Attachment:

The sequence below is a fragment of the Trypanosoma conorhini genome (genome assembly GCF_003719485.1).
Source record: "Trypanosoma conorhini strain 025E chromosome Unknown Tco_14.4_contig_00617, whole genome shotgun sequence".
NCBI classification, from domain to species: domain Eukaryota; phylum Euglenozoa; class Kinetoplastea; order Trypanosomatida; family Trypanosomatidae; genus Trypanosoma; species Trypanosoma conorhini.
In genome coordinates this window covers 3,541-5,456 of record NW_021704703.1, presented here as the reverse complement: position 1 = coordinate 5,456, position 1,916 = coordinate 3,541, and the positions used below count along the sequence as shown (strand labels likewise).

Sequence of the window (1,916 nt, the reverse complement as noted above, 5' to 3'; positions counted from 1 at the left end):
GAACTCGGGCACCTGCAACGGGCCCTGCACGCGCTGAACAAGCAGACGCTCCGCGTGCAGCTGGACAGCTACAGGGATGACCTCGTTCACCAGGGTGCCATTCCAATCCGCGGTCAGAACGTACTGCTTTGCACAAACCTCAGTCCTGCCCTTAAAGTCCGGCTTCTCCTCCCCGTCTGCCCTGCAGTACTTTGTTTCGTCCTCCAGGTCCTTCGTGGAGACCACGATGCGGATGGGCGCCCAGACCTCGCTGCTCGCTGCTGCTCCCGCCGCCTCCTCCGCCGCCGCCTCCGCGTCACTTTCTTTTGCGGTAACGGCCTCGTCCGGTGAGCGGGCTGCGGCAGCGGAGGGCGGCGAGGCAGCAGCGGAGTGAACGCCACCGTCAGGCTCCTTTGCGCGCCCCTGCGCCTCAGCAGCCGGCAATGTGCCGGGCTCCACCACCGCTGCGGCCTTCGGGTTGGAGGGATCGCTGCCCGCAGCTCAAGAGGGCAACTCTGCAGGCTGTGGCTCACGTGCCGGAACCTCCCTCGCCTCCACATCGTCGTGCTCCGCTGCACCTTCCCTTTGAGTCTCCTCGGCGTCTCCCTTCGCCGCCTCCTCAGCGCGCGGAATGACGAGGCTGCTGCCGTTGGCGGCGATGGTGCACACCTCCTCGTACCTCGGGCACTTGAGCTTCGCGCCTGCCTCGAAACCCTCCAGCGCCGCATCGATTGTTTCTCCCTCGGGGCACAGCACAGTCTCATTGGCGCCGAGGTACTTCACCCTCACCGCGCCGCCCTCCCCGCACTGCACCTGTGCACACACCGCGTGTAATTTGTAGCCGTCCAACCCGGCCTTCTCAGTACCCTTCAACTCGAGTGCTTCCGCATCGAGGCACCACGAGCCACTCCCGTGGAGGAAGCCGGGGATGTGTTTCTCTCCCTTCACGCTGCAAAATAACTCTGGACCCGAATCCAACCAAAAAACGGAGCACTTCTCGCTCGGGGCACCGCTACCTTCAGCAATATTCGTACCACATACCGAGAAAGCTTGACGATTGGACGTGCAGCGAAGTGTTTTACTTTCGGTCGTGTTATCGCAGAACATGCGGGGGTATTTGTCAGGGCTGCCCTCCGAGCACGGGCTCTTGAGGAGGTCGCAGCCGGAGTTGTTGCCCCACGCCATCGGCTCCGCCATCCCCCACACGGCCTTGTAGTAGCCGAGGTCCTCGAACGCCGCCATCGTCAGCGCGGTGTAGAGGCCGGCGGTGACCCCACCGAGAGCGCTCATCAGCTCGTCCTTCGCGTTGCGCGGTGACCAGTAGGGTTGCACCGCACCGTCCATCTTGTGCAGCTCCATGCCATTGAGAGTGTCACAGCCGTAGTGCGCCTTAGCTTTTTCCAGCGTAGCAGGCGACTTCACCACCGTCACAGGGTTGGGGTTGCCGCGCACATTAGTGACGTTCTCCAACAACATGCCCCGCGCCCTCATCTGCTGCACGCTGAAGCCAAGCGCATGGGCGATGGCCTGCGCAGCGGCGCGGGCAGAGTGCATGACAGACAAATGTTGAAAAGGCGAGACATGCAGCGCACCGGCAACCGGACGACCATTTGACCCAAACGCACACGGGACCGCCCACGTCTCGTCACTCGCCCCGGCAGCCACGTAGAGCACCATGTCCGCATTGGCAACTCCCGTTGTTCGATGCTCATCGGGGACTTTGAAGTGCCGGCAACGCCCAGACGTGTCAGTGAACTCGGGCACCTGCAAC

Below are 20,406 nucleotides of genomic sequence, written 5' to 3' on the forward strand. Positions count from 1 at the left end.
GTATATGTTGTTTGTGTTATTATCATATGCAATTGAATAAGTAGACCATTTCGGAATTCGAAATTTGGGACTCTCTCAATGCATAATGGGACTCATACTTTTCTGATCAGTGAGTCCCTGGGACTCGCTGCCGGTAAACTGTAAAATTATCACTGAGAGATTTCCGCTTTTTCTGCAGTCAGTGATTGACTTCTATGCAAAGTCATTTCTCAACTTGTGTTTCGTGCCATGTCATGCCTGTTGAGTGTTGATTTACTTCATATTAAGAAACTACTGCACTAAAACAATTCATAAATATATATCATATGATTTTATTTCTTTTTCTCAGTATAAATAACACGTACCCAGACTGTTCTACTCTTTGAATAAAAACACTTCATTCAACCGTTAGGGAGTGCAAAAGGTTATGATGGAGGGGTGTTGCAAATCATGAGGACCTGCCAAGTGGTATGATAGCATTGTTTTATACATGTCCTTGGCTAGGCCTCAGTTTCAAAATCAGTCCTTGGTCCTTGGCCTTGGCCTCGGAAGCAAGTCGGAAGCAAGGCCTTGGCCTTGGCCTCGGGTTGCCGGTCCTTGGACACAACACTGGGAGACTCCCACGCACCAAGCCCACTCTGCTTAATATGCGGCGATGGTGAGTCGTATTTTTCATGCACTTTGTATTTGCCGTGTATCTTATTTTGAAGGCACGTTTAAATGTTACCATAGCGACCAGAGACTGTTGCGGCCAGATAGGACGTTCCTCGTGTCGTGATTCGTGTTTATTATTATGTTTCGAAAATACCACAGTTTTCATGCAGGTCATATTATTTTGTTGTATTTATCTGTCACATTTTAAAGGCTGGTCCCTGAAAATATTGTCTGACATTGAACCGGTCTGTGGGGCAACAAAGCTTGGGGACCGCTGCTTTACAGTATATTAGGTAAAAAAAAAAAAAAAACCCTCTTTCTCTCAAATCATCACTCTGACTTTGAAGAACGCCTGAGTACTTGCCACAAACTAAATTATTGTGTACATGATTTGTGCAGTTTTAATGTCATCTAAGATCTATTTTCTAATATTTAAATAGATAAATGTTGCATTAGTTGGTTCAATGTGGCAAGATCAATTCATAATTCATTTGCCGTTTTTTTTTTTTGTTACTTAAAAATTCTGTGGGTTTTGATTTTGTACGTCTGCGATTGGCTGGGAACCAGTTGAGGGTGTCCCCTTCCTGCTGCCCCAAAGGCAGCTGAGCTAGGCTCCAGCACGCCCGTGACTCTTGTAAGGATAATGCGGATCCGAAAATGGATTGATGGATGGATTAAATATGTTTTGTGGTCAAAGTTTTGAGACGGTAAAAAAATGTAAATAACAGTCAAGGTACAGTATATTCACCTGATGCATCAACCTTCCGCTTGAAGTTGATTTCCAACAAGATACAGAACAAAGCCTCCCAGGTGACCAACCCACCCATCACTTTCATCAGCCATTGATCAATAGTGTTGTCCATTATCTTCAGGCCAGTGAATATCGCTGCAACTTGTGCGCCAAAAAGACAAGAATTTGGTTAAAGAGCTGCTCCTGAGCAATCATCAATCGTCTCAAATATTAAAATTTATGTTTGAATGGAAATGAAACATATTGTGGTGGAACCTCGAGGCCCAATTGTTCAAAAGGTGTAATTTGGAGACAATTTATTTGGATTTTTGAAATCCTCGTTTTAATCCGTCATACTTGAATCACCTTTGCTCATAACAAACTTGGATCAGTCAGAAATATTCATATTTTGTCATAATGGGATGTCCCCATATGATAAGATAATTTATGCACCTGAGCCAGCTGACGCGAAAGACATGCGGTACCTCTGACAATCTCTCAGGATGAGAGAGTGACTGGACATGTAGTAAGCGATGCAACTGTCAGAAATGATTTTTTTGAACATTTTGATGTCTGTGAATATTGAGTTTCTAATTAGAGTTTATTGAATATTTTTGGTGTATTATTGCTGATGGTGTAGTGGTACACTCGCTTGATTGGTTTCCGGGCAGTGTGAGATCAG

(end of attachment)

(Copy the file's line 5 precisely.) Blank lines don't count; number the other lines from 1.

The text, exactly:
Sequence of the window (1,916 nt, the reverse complement as noted above, 5' to 3'; positions counted from 1 at the left end):